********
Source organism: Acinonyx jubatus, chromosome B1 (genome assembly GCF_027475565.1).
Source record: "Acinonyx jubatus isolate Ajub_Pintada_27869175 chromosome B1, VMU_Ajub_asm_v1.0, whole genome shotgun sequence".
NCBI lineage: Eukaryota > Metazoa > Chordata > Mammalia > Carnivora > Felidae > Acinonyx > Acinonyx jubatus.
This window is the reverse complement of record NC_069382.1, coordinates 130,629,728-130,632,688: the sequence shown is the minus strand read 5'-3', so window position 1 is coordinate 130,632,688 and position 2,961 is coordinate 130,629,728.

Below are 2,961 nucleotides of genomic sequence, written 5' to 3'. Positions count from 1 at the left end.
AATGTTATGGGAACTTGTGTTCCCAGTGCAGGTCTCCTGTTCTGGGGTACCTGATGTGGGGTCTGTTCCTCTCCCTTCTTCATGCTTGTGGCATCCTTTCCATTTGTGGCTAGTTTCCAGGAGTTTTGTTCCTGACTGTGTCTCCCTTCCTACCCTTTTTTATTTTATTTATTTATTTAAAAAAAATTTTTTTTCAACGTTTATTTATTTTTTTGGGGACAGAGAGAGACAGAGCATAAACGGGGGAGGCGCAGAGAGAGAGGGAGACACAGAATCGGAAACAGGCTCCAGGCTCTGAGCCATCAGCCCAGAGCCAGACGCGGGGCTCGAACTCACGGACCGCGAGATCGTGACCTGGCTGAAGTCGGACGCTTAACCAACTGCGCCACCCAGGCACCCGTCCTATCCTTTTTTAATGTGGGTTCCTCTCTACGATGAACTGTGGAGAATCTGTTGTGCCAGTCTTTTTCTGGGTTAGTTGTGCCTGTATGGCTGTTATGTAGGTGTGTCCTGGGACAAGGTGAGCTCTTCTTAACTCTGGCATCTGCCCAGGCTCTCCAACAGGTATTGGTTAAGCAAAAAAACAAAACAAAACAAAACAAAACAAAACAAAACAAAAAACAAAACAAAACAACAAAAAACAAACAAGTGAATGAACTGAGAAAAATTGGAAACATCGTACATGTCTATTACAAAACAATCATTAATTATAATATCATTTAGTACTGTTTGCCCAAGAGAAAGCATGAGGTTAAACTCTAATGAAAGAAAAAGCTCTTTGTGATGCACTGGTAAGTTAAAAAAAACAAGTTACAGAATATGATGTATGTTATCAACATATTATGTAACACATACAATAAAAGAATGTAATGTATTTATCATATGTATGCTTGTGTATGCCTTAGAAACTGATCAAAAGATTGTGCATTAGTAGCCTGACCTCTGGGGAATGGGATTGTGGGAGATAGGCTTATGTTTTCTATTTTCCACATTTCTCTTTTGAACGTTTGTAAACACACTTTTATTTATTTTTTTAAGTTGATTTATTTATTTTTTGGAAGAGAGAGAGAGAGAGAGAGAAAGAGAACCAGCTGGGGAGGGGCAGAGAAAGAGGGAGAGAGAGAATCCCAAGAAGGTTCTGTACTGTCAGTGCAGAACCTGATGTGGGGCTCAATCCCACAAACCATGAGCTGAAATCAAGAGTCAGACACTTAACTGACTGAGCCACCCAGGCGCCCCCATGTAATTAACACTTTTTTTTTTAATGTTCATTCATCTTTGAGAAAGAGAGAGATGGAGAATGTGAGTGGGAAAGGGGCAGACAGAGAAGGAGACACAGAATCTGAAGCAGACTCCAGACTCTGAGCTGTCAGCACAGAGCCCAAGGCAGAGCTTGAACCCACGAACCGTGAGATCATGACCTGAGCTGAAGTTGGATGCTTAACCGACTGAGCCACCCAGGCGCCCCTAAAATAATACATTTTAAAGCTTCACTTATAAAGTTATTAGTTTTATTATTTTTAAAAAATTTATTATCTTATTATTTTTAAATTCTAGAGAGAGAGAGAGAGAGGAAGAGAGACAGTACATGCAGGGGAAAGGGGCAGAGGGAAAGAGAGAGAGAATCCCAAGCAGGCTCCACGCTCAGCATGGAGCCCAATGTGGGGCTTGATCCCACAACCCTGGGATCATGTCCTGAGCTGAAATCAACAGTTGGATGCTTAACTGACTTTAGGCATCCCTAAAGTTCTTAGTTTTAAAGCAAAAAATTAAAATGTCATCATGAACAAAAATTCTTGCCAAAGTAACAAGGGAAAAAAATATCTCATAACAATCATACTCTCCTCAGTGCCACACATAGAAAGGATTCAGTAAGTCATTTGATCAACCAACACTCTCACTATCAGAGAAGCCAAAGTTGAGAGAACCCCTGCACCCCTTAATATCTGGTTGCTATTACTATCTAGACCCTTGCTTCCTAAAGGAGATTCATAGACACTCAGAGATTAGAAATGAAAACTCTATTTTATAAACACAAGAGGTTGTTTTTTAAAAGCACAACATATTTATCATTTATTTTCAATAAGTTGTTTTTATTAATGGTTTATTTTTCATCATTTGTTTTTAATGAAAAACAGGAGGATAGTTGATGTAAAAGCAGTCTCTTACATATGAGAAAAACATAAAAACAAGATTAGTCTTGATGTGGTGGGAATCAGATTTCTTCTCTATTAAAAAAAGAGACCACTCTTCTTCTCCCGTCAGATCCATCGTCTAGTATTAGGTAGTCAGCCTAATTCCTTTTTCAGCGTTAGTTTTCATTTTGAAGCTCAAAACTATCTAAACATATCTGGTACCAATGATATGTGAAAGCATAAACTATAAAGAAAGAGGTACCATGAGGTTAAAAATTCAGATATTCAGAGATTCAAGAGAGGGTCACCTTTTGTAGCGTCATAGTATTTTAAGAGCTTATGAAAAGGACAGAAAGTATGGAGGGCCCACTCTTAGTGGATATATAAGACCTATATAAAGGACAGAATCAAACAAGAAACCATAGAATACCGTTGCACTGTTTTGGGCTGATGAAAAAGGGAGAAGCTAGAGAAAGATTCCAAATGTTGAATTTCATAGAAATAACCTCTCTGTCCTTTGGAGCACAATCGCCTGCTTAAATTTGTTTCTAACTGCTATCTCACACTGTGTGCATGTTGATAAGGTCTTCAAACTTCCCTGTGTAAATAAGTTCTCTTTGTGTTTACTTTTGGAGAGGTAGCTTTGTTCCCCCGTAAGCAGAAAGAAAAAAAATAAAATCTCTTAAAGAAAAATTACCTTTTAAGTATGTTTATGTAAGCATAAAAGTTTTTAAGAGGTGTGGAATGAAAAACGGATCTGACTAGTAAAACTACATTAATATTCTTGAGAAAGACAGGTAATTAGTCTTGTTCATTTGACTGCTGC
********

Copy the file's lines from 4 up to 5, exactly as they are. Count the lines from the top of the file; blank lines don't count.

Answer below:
This window is the reverse complement of record NC_069382.1, coordinates 130,629,728-130,632,688: the sequence shown is the minus strand read 5'-3', so window position 1 is coordinate 130,632,688 and position 2,961 is coordinate 130,629,728.

Below are 2,961 nucleotides of genomic sequence, written 5' to 3'. Positions count from 1 at the left end.